Godfrey v. PeopleAnnotate this Case
451 P.2d 291 (1969)
George S. GODFREY, Jr., Plaintiff in Error, v. The PEOPLE of the State of Colorado, Defendant in Error.
Supreme Court of Colorado, In Department.
March 3, 1969.
A. Daniel Rooney, Aurora, for plaintiff in error.
Duke W. Dunbar, Atty. Gen., John P. Moore, Deputy Atty. Gen., Paul D. Rubner, Asst. Atty. Gen., Denver, for defendant in error.
Plaintiff in error, hereafter called defendant, was charged in an information with three counts: (1) that he assaulted a child under the age of 16 years with the intent to take indecent and improper liberties with his person; (2) that he took indecent and improper liberties with the person of the child; and, (3) that he took immodest and immoral liberties with the child. The alleged victim was a 14-year-old boy.
*292 Defendant pleaded not guilty to the charges. At the conclusion of the People's case, the trial court found there was no assault as a matter of law, and granted the defense motion for judgment of acquittal on the first count. The remaining two counts were submitted to the jury, which returned verdicts of guilty on both counts. Judgment of conviction was entered on the guilty verdicts and concurrent sentences were imposed.
Defendant brings this writ of error urging three grounds for reversal: (1) The evidence is insufficient to support the guilty verdicts; (2) the trial court erred in admitting evidence of a similar offense by defendant; and, (3) defendant could not properly be found guilty on both counts, because the evidence showed a single offense.
As to the first assignment of error, it has long been established and frequently declared that this court in a criminal case cannot substitute its judgment for that of the jury on the weight of the evidence and credibility of the witnesses. As early as 1898, the court stated in Mitchell v. People, 24 Colo. 532, 52 P. 671:"The jury were the judges of the credibility of the witnesses, and of the weight to be given to their testimony; and having found the defendant guilty upon testimony which, if true, clearly establishes his guilt, we are not at liberty to disturb their finding."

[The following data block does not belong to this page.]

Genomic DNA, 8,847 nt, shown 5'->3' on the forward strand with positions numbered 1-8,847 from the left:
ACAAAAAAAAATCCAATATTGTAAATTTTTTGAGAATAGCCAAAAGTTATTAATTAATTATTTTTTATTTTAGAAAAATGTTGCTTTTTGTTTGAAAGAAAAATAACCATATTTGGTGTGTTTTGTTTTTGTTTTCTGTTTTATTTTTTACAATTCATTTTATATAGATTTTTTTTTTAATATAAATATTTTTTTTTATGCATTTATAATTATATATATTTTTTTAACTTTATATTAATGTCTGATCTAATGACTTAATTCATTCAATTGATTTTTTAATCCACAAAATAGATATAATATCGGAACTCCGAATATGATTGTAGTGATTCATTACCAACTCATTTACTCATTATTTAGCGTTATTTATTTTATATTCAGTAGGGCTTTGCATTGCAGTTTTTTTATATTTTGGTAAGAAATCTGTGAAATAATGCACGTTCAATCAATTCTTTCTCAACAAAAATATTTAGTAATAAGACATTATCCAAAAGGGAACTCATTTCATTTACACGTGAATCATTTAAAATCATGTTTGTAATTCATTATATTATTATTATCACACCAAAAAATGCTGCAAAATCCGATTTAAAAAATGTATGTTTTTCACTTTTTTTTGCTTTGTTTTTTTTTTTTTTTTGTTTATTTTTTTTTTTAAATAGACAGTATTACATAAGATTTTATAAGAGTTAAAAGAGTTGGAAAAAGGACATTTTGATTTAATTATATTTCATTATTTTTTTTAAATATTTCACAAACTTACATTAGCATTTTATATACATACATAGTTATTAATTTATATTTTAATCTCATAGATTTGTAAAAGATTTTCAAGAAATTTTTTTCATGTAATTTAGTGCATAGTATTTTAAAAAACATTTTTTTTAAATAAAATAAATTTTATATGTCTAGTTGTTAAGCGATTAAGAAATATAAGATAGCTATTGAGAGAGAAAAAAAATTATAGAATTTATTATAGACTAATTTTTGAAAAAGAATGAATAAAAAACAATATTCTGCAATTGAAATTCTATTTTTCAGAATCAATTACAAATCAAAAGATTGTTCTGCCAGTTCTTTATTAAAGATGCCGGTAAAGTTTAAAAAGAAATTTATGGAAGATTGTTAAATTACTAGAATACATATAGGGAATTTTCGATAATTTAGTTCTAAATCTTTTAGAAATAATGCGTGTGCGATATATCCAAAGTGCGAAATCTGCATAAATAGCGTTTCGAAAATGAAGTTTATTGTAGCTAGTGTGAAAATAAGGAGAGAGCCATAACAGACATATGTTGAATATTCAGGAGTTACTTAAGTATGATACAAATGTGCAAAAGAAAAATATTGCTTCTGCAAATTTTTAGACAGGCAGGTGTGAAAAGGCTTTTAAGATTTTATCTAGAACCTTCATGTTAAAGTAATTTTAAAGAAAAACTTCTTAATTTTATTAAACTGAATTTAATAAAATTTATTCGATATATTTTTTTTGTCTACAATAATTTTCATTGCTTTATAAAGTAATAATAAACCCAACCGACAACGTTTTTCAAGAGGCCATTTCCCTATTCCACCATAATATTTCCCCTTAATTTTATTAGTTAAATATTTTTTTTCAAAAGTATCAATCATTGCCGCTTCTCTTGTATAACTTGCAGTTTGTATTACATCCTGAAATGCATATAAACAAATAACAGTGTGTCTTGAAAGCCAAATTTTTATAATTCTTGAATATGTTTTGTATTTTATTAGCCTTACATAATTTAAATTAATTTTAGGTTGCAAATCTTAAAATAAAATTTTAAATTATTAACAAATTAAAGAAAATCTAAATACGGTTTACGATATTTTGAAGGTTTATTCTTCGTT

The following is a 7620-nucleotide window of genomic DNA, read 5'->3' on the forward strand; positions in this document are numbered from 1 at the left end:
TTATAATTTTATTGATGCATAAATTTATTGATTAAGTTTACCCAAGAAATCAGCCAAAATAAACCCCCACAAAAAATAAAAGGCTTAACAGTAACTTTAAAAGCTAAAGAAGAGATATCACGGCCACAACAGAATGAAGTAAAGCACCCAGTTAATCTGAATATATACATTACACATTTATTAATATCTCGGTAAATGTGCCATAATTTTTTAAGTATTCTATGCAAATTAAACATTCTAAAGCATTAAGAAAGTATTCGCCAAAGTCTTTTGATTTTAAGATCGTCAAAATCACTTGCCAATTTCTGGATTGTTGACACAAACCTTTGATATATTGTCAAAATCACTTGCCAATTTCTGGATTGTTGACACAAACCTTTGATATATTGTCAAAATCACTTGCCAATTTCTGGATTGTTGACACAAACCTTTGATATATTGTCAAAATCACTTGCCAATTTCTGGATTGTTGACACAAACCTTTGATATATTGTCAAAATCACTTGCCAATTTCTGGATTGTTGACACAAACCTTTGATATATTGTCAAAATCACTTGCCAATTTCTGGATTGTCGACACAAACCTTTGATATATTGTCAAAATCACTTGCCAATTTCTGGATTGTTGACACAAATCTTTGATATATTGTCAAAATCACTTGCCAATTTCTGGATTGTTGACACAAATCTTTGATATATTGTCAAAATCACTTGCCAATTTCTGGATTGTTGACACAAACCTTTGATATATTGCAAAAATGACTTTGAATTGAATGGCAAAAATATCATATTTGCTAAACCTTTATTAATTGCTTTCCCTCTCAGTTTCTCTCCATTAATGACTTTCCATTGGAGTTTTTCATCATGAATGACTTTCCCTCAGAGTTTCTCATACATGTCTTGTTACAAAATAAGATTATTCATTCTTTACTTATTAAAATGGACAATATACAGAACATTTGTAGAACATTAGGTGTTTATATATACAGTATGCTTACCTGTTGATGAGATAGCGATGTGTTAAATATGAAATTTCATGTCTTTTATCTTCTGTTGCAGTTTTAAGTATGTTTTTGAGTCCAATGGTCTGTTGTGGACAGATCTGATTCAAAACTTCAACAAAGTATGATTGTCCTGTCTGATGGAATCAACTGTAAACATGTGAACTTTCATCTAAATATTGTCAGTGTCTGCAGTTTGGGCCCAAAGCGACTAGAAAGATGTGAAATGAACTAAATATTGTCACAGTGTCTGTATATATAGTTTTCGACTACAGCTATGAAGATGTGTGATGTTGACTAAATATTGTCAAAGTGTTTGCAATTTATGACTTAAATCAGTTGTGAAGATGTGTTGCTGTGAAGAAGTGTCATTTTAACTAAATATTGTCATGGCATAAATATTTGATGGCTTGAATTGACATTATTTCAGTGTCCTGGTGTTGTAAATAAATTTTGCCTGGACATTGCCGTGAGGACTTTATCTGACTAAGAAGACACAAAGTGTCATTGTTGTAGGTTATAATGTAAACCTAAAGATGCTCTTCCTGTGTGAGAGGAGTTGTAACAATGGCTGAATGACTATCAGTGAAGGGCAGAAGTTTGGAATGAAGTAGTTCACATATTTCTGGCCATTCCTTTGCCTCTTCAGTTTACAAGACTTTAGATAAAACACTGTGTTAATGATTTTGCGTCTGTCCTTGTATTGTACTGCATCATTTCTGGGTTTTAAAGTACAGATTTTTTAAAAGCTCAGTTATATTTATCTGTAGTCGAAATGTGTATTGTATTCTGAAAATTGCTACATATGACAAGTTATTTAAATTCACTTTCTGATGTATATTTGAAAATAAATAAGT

The rule thus stated in the Mitchell case applies with equal validity to the case at bar. This court cannot invade the province of the jury by making a re-determination on conflicting evidence. Duran v. People, 162 Colo. 419, 427 P.2d 318; Neighbors v. People, 161 Colo. 587, 423 P.2d 838; Balltrip v. People, 157 Colo. 108, 401 P.2d 259. The jury having apparently believed the testimony of the prosecuting witness, and disbelieved both the defendant's direct denial and the "alibi" testimony, we, as a reviewing court, are not at liberty to usurp the jury's function.
For his second assignment of error, defendant urges that the trial court erred in admitting evidence of an alleged similar offense by defendant. Defendant relies on Dockerty v. People, 74 Colo. 113, 219 P. 220 to support his contention. But in Dockerty the evidence of similar offenses related to acts with a person other than the complaining witness, and the evidence was held inadmissible. This rule has recently been confirmed as the Colorado rule in Huerta v. People, decided February 24, 1969, Colo., 450 P.2d 648.
The instant case differs significantly from the Dockerty and Huerta cases. Here, the evidence of a similar offense related to acts allegedly committed by defendant with respect to the prosecuting witness. In Colorado, evidence as to other similar offenses committed by the accused against the same child is admissible in prosecutions for taking indecent liberties with the child. Hood v. People, 130 Colo. 531, 277 P.2d 223; Wesner v. People, 126 Colo. 400, 250 P.2d 124. Moreover, at the time that the testimony concerning the prior offense was admitted, the trial court instructed the jury that the evidence was admissible for the limited purpose of showing a plan, scheme, or design to commit the act charged. The jury later received written instruction to the same effect and were further instructed that defendant could not be tried or convicted of any offense not charged in the information. We conclude that the trial court properly admitted the evidence of a similar offense allegedly committed by defendant with the prosecuting witness prior to the date charged in the information.
For his final assignment of error, defendant urges that he was improperly convicted on two counts. Defendant argues that the trial court erred in overruling defendant's motion to require the prosecution to elect between the counts, and further erred in not giving an instruction on alternative verdicts to the jury with respect to the counts. Defendant contends that he could not be found guilty on both counts, *293 because the evidence disclosed a single offense. Defendant was charged under 1965 Perm.Supp., C.R.S.1963, 40-2-32, and we hold that subsection (1) and subsection (2) thereof state distinct offenses: the former relates to indecent liberties with the person of a child, either with or without an assault; and the latter declares that a person who takes immodest, immoral liberties with a child shall be deemed a felonious assaulter. It is clear that subsection (1) requires a physical contact with the child, whereas subsection (2) does not. In the instant case, there was evidence, which the jury obviously believed, of an indecent act with the person of the boy and thereafter on the same day of a separate immoral liberty with the boy, not involving physical contact. There were therefore separate and distinct offenses involved.
McWILLIAMS and PRINGLE, JJ., concur.